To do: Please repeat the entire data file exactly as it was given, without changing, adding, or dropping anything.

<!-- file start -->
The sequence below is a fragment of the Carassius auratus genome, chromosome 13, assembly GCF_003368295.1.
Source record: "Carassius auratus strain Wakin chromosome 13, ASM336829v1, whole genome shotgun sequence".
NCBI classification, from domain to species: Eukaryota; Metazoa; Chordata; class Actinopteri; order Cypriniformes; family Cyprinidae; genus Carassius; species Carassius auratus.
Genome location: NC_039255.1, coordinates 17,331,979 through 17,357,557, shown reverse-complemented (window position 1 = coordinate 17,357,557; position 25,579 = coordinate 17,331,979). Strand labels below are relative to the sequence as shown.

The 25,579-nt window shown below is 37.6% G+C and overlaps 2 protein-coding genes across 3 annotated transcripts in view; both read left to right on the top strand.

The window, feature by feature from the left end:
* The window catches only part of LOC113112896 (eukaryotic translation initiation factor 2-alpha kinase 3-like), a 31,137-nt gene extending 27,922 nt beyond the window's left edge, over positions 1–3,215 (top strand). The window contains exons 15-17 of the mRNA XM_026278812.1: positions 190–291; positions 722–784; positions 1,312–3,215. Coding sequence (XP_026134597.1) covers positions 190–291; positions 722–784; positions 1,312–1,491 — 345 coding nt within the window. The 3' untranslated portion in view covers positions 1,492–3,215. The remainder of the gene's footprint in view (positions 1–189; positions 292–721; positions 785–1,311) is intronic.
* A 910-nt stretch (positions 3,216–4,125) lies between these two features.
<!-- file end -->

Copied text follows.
The sequence below is a fragment of the Carassius auratus genome, chromosome 13, assembly GCF_003368295.1.
Source record: "Carassius auratus strain Wakin chromosome 13, ASM336829v1, whole genome shotgun sequence".
NCBI classification, from domain to species: Eukaryota; Metazoa; Chordata; class Actinopteri; order Cypriniformes; family Cyprinidae; genus Carassius; species Carassius auratus.
Genome location: NC_039255.1, coordinates 17,331,979 through 17,357,557, shown reverse-complemented (window position 1 = coordinate 17,357,557; position 25,579 = coordinate 17,331,979). Strand labels below are relative to the sequence as shown.

The 25,579-nt window shown below is 37.6% G+C and overlaps 2 protein-coding genes across 3 annotated transcripts in view; both read left to right on the top strand.

The window, feature by feature from the left end:
* The window catches only part of LOC113112896 (eukaryotic translation initiation factor 2-alpha kinase 3-like), a 31,137-nt gene extending 27,922 nt beyond the window's left edge, over positions 1–3,215 (top strand). The window contains exons 15-17 of the mRNA XM_026278812.1: positions 190–291; positions 722–784; positions 1,312–3,215. Coding sequence (XP_026134597.1) covers positions 190–291; positions 722–784; positions 1,312–1,491 — 345 coding nt within the window. The 3' untranslated portion in view covers positions 1,492–3,215. The remainder of the gene's footprint in view (positions 1–189; positions 292–721; positions 785–1,311) is intronic.
* A 910-nt stretch (positions 3,216–4,125) lies between these two features.